Staff Profile

Roera Komene - Kaitiaki Practitioner

Roera tells us a bit about himself, what drives him and answers the question ‘if he could have dinner with someone famous, who would it be and why?’

Te taha o toku kuia,

Ko Mamari te waka

Ko Kirioke te maunga

Ko Punakitere te awa

Ko Te Iringa te marae

Te mana e noho ana i reira, ko Ngati Tautahi te hapu

Ko Nga Puhi te iwi

Ko Roera Apiata Komene taku ingoa

I identify as Ngati Tautahi ki Te Iringa of Nga Puhi iwi from my father’s side in the far north (Kaikohe), and Scottish, Irish on my mother’s side.

Born in Murihiku/Invercargill, we moved to Tamakimakaurau/Auckland returning to Otepoti/Dunedin at age 3 to our relation’s down at the Kaik. I did some schooling there, eventually shifting to Brockville where I grew up, leaving the whanau home at age 16 to pursue a girl and anything but school!

I started work in the transport industry which lasted till my late twenties. It was an interesting industry at that time due to a couple of “world financial crisis’” and subsequent job losses – I was made redundant 3 times in the space of 12 months! On reflection these and other work experiences at that time led me to a realisation and I really started asking myself what I wanted to do in life. The only thing I could practically come up with was that I wanted to learn te reo maori. That was in 1998.

I became the tutor of that course 2 years later for the te reo me ona tikanga maori (maori language and culture programme) at the then named Arai-te-uru Kokiri Training Centre, now known as Kokiri Training Centre. I moved on to then work at Te Roopu Tautoko ki te Tonga, as kaimahi/co-facilitator on the Te Puna Manawa, maori men’s stopping violence programme. There I was introduced to some brilliant maori facilitation, role models, training and supervisors’. It was while working there that I was introduced to the addictions field working with problem gambling, alcohol and other drugs – nunui nga hua i aua wa = I learnt heaps! This lead me into working as a maori health promoter at, Te Waka Hauora in the public health unit working with Alcohol and other Drugs, Mental Health and Sexual Health kaupapa through to 2007 at which time I was approached by Michelle Taiaroa, Kaihautu, A3Kaitiaki Ltd to assist in establishing the work at the Otago Corrections Facility alongside her and Anne Robertson.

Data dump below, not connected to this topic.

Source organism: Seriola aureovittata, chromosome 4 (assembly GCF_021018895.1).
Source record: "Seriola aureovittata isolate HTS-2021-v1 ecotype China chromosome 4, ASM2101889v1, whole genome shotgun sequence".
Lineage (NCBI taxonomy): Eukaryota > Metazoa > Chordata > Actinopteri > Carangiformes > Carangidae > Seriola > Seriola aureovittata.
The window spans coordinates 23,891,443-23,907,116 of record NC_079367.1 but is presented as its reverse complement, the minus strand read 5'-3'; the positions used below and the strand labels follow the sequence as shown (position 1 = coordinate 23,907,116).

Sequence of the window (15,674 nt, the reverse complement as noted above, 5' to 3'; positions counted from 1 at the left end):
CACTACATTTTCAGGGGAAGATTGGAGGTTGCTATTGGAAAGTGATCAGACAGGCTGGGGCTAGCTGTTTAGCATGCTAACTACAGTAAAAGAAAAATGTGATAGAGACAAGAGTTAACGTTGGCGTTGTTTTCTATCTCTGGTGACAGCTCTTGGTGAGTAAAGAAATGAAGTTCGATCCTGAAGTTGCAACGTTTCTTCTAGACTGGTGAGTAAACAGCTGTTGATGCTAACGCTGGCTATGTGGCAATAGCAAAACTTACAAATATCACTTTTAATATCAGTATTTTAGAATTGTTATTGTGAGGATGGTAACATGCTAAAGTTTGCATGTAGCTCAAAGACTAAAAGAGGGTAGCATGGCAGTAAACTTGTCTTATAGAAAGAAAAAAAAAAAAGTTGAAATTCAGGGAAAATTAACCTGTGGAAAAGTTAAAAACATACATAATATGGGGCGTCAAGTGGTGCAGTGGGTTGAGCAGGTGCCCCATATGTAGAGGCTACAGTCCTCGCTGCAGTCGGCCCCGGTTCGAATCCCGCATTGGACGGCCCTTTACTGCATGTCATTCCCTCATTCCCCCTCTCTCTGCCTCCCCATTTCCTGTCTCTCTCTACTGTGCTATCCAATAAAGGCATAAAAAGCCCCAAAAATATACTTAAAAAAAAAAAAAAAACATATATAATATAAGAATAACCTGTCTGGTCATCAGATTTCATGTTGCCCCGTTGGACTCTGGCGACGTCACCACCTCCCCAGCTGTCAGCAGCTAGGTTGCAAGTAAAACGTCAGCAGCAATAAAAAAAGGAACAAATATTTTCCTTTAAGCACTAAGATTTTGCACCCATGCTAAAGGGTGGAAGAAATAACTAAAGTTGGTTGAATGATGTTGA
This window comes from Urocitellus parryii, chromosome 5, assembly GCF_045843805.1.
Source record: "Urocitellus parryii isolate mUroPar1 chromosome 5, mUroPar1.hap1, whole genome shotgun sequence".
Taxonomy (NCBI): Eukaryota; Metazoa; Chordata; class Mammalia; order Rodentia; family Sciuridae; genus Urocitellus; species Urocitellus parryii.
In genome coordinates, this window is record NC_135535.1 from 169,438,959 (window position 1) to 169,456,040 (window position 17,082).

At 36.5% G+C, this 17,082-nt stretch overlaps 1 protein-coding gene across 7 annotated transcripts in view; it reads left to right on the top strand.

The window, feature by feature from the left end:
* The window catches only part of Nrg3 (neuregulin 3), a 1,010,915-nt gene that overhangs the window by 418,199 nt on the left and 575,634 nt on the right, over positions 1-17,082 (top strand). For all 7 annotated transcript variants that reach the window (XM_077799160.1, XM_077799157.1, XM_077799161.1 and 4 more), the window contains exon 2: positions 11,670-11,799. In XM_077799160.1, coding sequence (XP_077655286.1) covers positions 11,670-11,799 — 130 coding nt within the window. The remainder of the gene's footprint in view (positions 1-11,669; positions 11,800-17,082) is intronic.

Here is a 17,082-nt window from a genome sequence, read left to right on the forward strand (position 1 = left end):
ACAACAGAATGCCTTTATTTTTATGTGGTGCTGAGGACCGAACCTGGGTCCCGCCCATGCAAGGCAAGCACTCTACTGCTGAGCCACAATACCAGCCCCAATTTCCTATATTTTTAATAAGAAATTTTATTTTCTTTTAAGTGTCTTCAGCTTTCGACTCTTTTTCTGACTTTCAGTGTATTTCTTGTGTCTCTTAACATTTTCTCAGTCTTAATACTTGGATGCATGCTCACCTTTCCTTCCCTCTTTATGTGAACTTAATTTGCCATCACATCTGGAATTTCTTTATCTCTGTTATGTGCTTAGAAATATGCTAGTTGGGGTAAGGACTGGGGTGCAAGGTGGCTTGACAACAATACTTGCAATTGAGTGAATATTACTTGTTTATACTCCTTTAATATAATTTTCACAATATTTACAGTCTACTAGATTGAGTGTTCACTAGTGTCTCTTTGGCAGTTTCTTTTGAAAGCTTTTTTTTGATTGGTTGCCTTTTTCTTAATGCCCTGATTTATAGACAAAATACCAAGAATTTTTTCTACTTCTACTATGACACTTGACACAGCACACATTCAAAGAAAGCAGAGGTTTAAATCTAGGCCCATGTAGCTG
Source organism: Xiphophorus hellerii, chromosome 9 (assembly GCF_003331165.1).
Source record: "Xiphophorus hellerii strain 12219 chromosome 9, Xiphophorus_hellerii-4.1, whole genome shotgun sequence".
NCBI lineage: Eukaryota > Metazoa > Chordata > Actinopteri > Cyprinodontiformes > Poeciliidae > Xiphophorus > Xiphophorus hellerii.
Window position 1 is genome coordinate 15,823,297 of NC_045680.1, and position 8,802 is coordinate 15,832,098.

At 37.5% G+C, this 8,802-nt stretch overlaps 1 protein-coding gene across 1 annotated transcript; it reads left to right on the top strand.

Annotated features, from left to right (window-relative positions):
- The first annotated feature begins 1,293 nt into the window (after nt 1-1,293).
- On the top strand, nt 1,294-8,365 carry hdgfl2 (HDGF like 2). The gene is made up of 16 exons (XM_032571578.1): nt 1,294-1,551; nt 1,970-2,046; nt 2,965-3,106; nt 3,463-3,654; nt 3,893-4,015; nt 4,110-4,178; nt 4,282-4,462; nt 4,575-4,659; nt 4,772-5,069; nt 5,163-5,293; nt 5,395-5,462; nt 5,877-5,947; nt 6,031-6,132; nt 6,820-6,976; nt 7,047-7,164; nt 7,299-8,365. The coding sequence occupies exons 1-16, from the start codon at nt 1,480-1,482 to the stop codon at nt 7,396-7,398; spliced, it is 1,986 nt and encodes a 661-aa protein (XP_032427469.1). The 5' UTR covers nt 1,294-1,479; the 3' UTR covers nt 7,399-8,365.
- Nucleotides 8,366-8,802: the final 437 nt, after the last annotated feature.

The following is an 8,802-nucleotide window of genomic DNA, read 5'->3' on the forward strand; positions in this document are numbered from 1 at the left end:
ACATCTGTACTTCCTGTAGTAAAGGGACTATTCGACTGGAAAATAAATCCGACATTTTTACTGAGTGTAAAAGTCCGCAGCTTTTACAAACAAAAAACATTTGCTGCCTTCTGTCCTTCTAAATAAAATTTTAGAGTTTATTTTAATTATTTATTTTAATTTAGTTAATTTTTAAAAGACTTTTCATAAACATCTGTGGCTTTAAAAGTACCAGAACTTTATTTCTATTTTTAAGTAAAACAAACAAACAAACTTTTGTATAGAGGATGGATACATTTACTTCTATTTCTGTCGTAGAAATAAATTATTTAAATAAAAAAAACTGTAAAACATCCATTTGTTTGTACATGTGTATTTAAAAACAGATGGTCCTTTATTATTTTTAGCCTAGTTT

I’ve now been with A3Kaitiaki Ltd for the last 7 years as a Cultural Therapist and Programme Facilitator.

I’m very passionate about promoting and using te reo me ona tikanga maori and maori models of practice as a pathway for wellbeing to assist tane/men with changes they want or need to seriously consider changing.

When I’m asked what it is I do I usually reply “I work with identity “ and if we identify as being maori there is an unlimited and inexhaustible wealth of knowledge and experience just waiting for us to tap into. There is a minimum we should know about maori protocols and my experiences let me know that when maori are given the opportunity and are guided to engage in kaupapa maori activities I’ve seen amazing transformations’ and certainly measureable personal/cultural growth not only from our 3 day wananga programmes but across all our kaupapa. For me it’s nothing but plus, plus and a no brainer if our language is the major gateway to our culture – Kia rapua = gather it!

I would love to have dinner with my tupuna Hone Heke. He was of the old world, a great rangatira/leader and yet a man of his time. Controversial, politically active and an acknowledged cultural expert the korero would no doubt go all night.